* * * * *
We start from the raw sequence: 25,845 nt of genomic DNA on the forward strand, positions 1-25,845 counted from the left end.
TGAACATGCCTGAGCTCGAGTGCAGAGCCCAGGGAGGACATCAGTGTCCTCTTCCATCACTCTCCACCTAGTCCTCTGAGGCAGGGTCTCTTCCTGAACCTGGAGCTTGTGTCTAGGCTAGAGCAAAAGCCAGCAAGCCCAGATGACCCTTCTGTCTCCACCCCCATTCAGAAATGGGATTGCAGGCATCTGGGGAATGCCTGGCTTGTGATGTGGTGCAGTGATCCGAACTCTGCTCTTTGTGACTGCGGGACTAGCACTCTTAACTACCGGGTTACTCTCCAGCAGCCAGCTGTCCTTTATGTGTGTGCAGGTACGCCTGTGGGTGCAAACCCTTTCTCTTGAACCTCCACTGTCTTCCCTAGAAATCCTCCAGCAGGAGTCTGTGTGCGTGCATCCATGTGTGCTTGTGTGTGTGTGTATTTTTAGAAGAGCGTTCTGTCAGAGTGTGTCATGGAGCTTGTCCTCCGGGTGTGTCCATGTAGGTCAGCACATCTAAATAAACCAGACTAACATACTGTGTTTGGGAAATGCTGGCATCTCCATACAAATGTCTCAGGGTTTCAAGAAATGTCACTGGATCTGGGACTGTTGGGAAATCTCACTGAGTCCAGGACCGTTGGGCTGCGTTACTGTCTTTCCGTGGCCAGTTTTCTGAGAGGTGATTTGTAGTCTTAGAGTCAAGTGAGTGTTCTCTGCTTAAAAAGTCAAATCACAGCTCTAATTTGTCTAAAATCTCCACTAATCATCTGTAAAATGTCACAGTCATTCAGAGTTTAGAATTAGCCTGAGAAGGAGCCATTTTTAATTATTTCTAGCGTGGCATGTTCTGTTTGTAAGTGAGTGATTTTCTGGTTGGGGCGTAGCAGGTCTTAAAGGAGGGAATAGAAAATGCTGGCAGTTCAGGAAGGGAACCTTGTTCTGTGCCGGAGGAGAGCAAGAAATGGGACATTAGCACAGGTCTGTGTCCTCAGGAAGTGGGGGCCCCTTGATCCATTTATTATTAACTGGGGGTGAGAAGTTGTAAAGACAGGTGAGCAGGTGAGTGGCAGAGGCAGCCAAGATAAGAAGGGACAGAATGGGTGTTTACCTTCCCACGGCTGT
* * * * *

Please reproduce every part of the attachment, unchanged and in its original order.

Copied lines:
We start from the raw sequence: 25,845 nt of genomic DNA on the forward strand, positions 1-25,845 counted from the left end.
TGAACATGCCTGAGCTCGAGTGCAGAGCCCAGGGAGGACATCAGTGTCCTCTTCCATCACTCTCCACCTAGTCCTCTGAGGCAGGGTCTCTTCCTGAACCTGGAGCTTGTGTCTAGGCTAGAGCAAAAGCCAGCAAGCCCAGATGACCCTTCTGTCTCCACCCCCATTCAGAAATGGGATTGCAGGCATCTGGGGAATGCCTGGCTTGTGATGTGGTGCAGTGATCCGAACTCTGCTCTTTGTGACTGCGGGACTAGCACTCTTAACTACCGGGTTACTCTCCAGCAGCCAGCTGTCCTTTATGTGTGTGCAGGTACGCCTGTGGGTGCAAACCCTTTCTCTTGAACCTCCACTGTCTTCCCTAGAAATCCTCCAGCAGGAGTCTGTGTGCGTGCATCCATGTGTGCTTGTGTGTGTGTGTATTTTTAGAAGAGCGTTCTGTCAGAGTGTGTCATGGAGCTTGTCCTCCGGGTGTGTCCATGTAGGTCAGCACATCTAAATAAACCAGACTAACATACTGTGTTTGGGAAATGCTGGCATCTCCATACAAATGTCTCAGGGTTTCAAGAAATGTCACTGGATCTGGGACTGTTGGGAAATCTCACTGAGTCCAGGACCGTTGGGCTGCGTTACTGTCTTTCCGTGGCCAGTTTTCTGAGAGGTGATTTGTAGTCTTAGAGTCAAGTGAGTGTTCTCTGCTTAAAAAGTCAAATCACAGCTCTAATTTGTCTAAAATCTCCACTAATCATCTGTAAAATGTCACAGTCATTCAGAGTTTAGAATTAGCCTGAGAAGGAGCCATTTTTAATTATTTCTAGCGTGGCATGTTCTGTTTGTAAGTGAGTGATTTTCTGGTTGGGGCGTAGCAGGTCTTAAAGGAGGGAATAGAAAATGCTGGCAGTTCAGGAAGGGAACCTTGTTCTGTGCCGGAGGAGAGCAAGAAATGGGACATTAGCACAGGTCTGTGTCCTCAGGAAGTGGGGGCCCCTTGATCCATTTATTATTAACTGGGGGTGAGAAGTTGTAAAGACAGGTGAGCAGGTGAGTGGCAGAGGCAGCCAAGATAAGAAGGGACAGAATGGGTGTTTACCTTCCCACGGCTGT